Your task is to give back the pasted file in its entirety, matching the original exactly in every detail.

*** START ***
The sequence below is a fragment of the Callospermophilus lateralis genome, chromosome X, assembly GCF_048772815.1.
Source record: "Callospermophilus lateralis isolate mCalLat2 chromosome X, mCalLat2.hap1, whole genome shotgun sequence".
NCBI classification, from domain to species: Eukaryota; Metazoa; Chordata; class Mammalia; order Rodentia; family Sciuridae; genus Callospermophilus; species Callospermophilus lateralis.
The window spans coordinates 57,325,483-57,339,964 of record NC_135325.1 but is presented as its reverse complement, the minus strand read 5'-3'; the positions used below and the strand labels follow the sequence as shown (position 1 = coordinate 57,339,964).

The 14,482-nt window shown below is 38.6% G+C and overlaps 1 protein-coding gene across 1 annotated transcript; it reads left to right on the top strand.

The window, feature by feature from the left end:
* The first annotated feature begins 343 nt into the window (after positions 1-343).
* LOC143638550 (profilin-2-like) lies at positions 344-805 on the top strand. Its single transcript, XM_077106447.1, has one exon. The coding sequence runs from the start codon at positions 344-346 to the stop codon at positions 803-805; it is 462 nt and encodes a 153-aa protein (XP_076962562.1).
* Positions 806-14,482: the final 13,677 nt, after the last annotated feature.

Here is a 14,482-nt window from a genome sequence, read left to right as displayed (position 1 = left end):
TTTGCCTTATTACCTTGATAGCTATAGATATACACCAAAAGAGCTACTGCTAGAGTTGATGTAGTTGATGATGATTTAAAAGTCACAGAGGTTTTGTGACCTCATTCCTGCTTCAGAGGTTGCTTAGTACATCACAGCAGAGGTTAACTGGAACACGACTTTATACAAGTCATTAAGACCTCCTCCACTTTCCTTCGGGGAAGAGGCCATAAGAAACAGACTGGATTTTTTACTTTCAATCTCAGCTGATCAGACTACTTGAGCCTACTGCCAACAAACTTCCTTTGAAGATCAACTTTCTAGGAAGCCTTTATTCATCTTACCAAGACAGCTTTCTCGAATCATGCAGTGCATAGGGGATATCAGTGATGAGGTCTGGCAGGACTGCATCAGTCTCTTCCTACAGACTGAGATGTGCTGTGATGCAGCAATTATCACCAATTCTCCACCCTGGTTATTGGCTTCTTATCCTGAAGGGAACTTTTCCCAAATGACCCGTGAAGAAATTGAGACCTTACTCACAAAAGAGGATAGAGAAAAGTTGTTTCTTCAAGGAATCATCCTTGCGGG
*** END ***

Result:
The sequence below is a fragment of the Callospermophilus lateralis genome, chromosome X, assembly GCF_048772815.1.
Source record: "Callospermophilus lateralis isolate mCalLat2 chromosome X, mCalLat2.hap1, whole genome shotgun sequence".
NCBI classification, from domain to species: Eukaryota; Metazoa; Chordata; class Mammalia; order Rodentia; family Sciuridae; genus Callospermophilus; species Callospermophilus lateralis.
The window spans coordinates 57,325,483-57,339,964 of record NC_135325.1 but is presented as its reverse complement, the minus strand read 5'-3'; the positions used below and the strand labels follow the sequence as shown (position 1 = coordinate 57,339,964).

The 14,482-nt window shown below is 38.6% G+C and overlaps 1 protein-coding gene across 1 annotated transcript; it reads left to right on the top strand.

The window, feature by feature from the left end:
* The first annotated feature begins 343 nt into the window (after positions 1-343).
* LOC143638550 (profilin-2-like) lies at positions 344-805 on the top strand. Its single transcript, XM_077106447.1, has one exon. The coding sequence runs from the start codon at positions 344-346 to the stop codon at positions 803-805; it is 462 nt and encodes a 153-aa protein (XP_076962562.1).
* Positions 806-14,482: the final 13,677 nt, after the last annotated feature.

Here is a 14,482-nt window from a genome sequence, read left to right as displayed (position 1 = left end):
TTTGCCTTATTACCTTGATAGCTATAGATATACACCAAAAGAGCTACTGCTAGAGTTGATGTAGTTGATGATGATTTAAAAGTCACAGAGGTTTTGTGACCTCATTCCTGCTTCAGAGGTTGCTTAGTACATCACAGCAGAGGTTAACTGGAACACGACTTTATACAAGTCATTAAGACCTCCTCCACTTTCCTTCGGGGAAGAGGCCATAAGAAACAGACTGGATTTTTTACTTTCAATCTCAGCTGATCAGACTACTTGAGCCTACTGCCAACAAACTTCCTTTGAAGATCAACTTTCTAGGAAGCCTTTATTCATCTTACCAAGACAGCTTTCTCGAATCATGCAGTGCATAGGGGATATCAGTGATGAGGTCTGGCAGGACTGCATCAGTCTCTTCCTACAGACTGAGATGTGCTGTGATGCAGCAATTATCACCAATTCTCCACCCTGGTTATTGGCTTCTTATCCTGAAGGGAACTTTTCCCAAATGACCCGTGAAGAAATTGAGACCTTACTCACAAAAGAGGATAGAGAAAAGTTGTTTCTTCAAGGAATCATCCTTGCGGG